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Benton End revisited. By Harry Mount

Blog | Jun 01, 2023

‘I wish to goodness you’d never set foot in Benton End,’ Maggi Hambling’s mother told the artist.

But, Hambling says, ‘It was too late.’ In 1960, the 15-year-old Hambling took her first two oil paintings to Benton End, a 16th-century Suffolk manor house – known as ‘the Artists’ House’ – in the nearby town of Hadleigh.

One of the artists, Arthur Lett-Haines (1894-1978), known as Lett, answered the door. The other artist, his partner, Sir Cedric Morris Bt (1889-1982), was having dinner. After dinner, both artists carefully examined the pictures.

Hambling writes in Benton End Remembered, ‘I received encouraging – though completely contradictory – criticism from each of them. I finally left what in Hadleigh was considered a notorious house at 9.30 in the evening. My mother thought I had been sold into the white slave trade.’

Benton End had an instrumental effect on Hambling – ‘It made me who I am… Lett taught me the importance of the imagination.’

Cedric and Lett bought Benton End in 1940 and moved their East Anglian School of Painting and Drawing there. From 1937, the school had been in Dedham, Essex, until it burnt down in 1939. At Benton End, Cedric created a garden famed for the irises he bred and painted.

The school was instrumental for a critical group of artists and writers: Vita Sackville-West; John Nash; Constance Spry; Elizabeth David; Ronald Blythe; Benjamin Britten and Peter Pears.

Kathleen Hale (1898-2000) was so intrigued by Cedric and Lett, whom she met in Paris in 1922, that they starred in her books. Cedric is the dancing master in Orlando’s Home Life (1942). Lett is the Katnapper in Orlando the Marmalade Cat: His Silver Wedding (1944). Just as in the book (pictured, right), Lett really did darn a hole in his jacket with white wool and then paint on a pattern in watercolour.

One of the first pupils at Benton End was 17-year-old Lucian Freud. His portraits of plants and gardens will be in an exhibition at the Garden Museum in 2022.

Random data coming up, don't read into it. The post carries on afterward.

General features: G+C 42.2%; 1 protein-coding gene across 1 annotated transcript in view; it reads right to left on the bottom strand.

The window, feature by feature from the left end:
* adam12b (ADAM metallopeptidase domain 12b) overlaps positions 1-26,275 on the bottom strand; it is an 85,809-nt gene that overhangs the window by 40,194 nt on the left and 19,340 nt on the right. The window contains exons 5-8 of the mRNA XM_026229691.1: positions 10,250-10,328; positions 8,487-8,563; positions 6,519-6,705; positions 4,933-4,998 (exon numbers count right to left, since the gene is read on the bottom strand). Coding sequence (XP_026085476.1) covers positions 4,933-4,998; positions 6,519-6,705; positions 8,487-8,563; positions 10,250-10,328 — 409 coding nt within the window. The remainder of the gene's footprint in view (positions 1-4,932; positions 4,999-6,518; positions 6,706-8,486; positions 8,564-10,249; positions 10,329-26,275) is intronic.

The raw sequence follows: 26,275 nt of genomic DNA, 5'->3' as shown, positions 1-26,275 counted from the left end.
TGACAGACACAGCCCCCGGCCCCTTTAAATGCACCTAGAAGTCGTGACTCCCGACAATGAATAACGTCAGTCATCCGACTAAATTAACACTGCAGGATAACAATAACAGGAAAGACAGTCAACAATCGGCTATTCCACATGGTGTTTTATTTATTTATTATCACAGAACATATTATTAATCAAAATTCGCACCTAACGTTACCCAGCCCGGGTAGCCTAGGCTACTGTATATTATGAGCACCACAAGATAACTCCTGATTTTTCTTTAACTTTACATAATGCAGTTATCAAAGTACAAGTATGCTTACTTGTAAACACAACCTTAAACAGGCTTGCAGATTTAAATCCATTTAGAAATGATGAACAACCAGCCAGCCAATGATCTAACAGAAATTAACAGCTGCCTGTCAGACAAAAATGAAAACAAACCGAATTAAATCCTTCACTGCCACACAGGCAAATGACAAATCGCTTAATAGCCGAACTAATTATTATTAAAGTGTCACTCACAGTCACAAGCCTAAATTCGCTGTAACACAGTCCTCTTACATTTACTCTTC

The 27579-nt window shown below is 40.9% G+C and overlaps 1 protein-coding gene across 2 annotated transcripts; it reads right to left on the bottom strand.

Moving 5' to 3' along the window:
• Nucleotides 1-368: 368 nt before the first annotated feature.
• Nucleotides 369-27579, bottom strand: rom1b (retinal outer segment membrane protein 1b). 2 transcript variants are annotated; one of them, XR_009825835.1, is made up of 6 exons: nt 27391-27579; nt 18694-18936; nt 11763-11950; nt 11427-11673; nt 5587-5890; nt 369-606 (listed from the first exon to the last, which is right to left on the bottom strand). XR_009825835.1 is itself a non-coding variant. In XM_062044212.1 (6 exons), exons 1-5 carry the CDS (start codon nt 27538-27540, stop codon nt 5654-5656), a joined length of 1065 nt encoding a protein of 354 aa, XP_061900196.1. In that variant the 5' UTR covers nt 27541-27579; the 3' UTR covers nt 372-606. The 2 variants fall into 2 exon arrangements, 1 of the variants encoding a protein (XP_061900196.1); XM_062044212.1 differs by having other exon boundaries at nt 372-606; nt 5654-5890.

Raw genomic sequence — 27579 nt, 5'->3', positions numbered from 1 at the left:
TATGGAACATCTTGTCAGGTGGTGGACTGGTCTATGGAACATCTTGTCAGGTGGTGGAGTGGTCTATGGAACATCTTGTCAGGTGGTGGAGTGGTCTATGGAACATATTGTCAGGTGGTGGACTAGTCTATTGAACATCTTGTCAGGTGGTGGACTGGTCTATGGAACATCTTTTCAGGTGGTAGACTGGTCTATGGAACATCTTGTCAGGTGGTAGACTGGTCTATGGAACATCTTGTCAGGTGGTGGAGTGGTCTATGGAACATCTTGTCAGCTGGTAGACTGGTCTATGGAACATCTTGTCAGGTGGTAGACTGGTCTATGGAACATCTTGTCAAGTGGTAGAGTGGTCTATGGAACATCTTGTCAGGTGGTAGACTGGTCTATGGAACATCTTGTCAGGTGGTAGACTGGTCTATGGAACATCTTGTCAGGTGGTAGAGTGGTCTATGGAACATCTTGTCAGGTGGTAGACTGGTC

A new exhibition at Firstsite, Colchester, reveals what an artistic and intellectual crucible Benton End was. Maggi Hambling’s moving portraits of Lett are on show. So are Cedric’s pictures of Benton End and the burnt school at Dedham. Lucian Freud is represented by a 1973 portrait, Small Head. There’s a fine 1955 drawing of John Nash by Hugh Cronyn.

After Cedric’s death in 1982, Benton End was sold. But now it is to be an art school and prized garden once more, after a revival of interest in Cedric Morris’s pictures and gardening contributions. In 2015, former Sissinghurst head-gardener Sarah Cooke’s display of Benton End irises was much prized at the RHS Chelsea Flower Show. In 2018, two exhibitions opened in London: Cedric Morris: Artist-Plantsman at the Garden Museum, and Cedric Morris: Beyond the Garden Wall at Philip Mould & Co Gallery.

Having seen those shows, Rob and Bridget Pinchbeck, a philanthropist couple, stepped in and bought Benton End in 2018. They then transferred ownership to the Garden Museum.

The plan is to restore Cedric Morris’s garden in 2022. Some of his plants have survived his 40-year absence and others are being returned. The house will be restored, with an exhibition gallery and rooms dedicated to the art of the garden.

There will be workshops, events and masterclasses, both non-residential and residential.  Courses will cover horticulture, fine art, creative writing and photography.

Bridget Pinchbeck says, ‘It was Ronald Blythe, author and friend of Cedric and Lett, who best summed up the experience of Benton End: “The atmosphere was one of intellectual freedom. Everything was discussed. It was bohemian in the best sense. The whole atmosphere was exciting and liberating.” He added, “The greatest crime at Benton End was to be boring!” ’